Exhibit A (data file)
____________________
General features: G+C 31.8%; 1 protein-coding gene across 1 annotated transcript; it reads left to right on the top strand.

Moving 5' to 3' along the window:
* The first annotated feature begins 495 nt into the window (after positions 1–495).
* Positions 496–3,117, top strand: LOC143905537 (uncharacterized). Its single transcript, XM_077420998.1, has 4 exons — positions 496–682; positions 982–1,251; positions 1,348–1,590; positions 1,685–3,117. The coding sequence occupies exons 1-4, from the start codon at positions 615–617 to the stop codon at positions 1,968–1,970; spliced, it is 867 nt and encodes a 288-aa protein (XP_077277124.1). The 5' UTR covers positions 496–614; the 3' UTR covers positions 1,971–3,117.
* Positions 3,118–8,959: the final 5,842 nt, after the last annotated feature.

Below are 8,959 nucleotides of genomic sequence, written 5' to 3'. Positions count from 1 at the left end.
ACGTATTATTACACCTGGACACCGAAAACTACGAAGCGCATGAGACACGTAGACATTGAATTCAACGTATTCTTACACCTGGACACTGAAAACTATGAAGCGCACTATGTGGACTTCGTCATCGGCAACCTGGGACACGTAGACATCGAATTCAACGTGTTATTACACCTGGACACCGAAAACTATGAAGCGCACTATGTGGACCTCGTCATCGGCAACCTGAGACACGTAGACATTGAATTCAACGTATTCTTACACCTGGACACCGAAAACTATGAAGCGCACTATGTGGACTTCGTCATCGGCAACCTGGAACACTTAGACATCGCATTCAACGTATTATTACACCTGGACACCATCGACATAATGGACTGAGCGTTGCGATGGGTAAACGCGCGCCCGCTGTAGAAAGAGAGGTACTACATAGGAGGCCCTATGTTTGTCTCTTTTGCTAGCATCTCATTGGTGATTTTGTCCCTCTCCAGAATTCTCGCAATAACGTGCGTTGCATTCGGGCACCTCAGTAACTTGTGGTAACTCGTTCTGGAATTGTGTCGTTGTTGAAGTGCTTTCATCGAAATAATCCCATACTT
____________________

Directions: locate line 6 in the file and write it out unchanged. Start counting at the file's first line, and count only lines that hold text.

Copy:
Below are 8,959 nucleotides of genomic sequence, written 5' to 3'. Positions count from 1 at the left end.